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present administration; an unfortunate ore at best, but one, too, which affords a great opportunity of exhibiting the superiority of genius over numerical force, and in which a statesman with the capacity of Montesquieu, and the energy of Napoleon would revel.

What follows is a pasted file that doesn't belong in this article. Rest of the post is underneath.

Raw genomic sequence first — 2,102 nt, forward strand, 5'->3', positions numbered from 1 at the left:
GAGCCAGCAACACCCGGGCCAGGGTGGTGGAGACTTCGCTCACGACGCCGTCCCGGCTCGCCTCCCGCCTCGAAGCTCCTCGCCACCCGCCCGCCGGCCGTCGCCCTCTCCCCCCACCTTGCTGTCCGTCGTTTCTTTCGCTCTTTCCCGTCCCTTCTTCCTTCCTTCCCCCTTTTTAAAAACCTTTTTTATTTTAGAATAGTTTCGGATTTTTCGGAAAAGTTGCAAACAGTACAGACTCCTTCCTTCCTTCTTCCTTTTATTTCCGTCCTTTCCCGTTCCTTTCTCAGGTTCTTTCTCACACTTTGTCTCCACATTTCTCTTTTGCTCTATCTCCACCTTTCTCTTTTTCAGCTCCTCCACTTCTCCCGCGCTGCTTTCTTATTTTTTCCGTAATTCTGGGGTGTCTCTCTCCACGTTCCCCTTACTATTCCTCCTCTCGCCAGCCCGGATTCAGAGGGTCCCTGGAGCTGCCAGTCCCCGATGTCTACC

A POLITICAL party is in difficult circumstances when it finds itself compelled to assume the responsibilities of office without acquiring, at the same time, that without which no office can be bearable to an individual, or efficiently held for the country, the power of executing in government the principles We believe such an opportunity has not to which it pledged itself in opposition. Were the objects of political organization merely the garbling of the public taxes, such a position might fairly be considered a lucky hit; but as in this Republic, parties in office must gauge their conduct so that it will bear hostile scrutiny, and deserve national approval, or be content to lose within a very limited time even the taxes, such a position is one neither to be envied, nor if held, one which can result in anything but political ruin to the holders, unless their acts be dictated by the maturest wisdom, and executed with the boldest statesmanship. Strength is too often taken as the test of capacity, and it is after all the chief induce- who was not elected to that position by the ment for the admiration of mankind. The popular mind is prone to believe that in political tactics it is better to belong to a party of one, if he be a free combatant in opposition, than to belong to a party, no matter how old or numerous, which is burthened with office, and not with power. Such to a certain extent is the position of the